The article discusses two issues in Chinese education mobility: The emergence of the meritocracy ideal and its realization through the civil service examination. I propose that a theory of civilization contending a complex society must transcend the concentric model of kinship distance calculation in order to incorporate non-kin strangers into the enlarged social unit. The pre-Qin philosophers saw the problem when they argued against guanxi relationalism for it is ill-suited for organizing a complex society filled with strangers. In its stead, they proposed a ladder structure whereby strangers could be comparatively evaluated based on absolute standards and that one’s position on the ladder should be the basis for the distribution of political power and material wealth. However, the upward mobility assumed in meritocracy was a threat to the privileged position of the dominant class. I argue the threat was transformed into an asset to the Chinese emperors through the civil service examination. By recruiting commoners to supplant the old guards in the court, the examination consolidated the power of the ruler at the expense of the reigning bureaucrats. Moreover, by encouraging commoners to compete in the examination, it also provided a low-cost means for the -integration of local societies. Contrary to the view that education mobility is a façade to disguise class reproduction, I argue it was an integral part of the Chinese political system which shaped the Chinese understanding of education.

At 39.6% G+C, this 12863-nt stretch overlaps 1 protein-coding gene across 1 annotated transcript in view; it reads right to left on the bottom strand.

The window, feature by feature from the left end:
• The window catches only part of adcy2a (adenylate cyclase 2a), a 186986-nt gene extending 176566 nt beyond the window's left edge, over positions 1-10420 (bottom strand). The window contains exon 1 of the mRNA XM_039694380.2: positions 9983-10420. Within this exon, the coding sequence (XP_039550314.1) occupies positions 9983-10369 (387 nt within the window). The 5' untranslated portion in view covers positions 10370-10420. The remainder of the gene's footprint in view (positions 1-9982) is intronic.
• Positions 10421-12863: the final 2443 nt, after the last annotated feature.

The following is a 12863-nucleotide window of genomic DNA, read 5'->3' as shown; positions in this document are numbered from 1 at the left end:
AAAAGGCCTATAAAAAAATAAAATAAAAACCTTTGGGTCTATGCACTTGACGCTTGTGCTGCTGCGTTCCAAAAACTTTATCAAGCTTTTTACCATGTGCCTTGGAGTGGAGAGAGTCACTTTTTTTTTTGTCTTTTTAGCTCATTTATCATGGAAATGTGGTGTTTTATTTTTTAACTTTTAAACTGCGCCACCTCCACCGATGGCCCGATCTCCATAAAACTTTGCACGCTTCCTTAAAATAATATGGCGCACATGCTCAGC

Keywords: academic elitism, civilization, education reform, social mobility, social order